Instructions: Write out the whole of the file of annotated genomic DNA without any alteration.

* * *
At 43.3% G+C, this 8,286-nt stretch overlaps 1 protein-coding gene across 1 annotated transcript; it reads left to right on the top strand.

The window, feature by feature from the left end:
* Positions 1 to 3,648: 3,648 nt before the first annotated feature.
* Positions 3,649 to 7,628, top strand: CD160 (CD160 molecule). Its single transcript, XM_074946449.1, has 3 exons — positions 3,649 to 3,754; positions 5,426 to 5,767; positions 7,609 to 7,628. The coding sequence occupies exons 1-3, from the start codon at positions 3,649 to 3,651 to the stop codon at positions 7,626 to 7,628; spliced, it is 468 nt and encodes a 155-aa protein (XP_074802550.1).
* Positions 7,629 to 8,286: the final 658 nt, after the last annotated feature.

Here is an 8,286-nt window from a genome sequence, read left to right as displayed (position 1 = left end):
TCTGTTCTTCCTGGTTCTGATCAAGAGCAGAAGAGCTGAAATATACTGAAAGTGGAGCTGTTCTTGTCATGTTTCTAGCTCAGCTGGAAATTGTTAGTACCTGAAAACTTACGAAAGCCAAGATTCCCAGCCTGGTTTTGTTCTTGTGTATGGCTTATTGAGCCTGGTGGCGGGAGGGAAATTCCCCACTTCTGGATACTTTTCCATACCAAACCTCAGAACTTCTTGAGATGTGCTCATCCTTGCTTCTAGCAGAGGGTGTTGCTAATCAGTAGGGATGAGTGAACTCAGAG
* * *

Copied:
At 43.3% G+C, this 8,286-nt stretch overlaps 1 protein-coding gene across 1 annotated transcript; it reads left to right on the top strand.

The window, feature by feature from the left end:
* Positions 1 to 3,648: 3,648 nt before the first annotated feature.
* Positions 3,649 to 7,628, top strand: CD160 (CD160 molecule). Its single transcript, XM_074946449.1, has 3 exons — positions 3,649 to 3,754; positions 5,426 to 5,767; positions 7,609 to 7,628. The coding sequence occupies exons 1-3, from the start codon at positions 3,649 to 3,651 to the stop codon at positions 7,626 to 7,628; spliced, it is 468 nt and encodes a 155-aa protein (XP_074802550.1).
* Positions 7,629 to 8,286: the final 658 nt, after the last annotated feature.

Here is an 8,286-nt window from a genome sequence, read left to right as displayed (position 1 = left end):
TCTGTTCTTCCTGGTTCTGATCAAGAGCAGAAGAGCTGAAATATACTGAAAGTGGAGCTGTTCTTGTCATGTTTCTAGCTCAGCTGGAAATTGTTAGTACCTGAAAACTTACGAAAGCCAAGATTCCCAGCCTGGTTTTGTTCTTGTGTATGGCTTATTGAGCCTGGTGGCGGGAGGGAAATTCCCCACTTCTGGATACTTTTCCATACCAAACCTCAGAACTTCTTGAGATGTGCTCATCCTTGCTTCTAGCAGAGGGTGTTGCTAATCAGTAGGGATGAGTGAACTCAGAG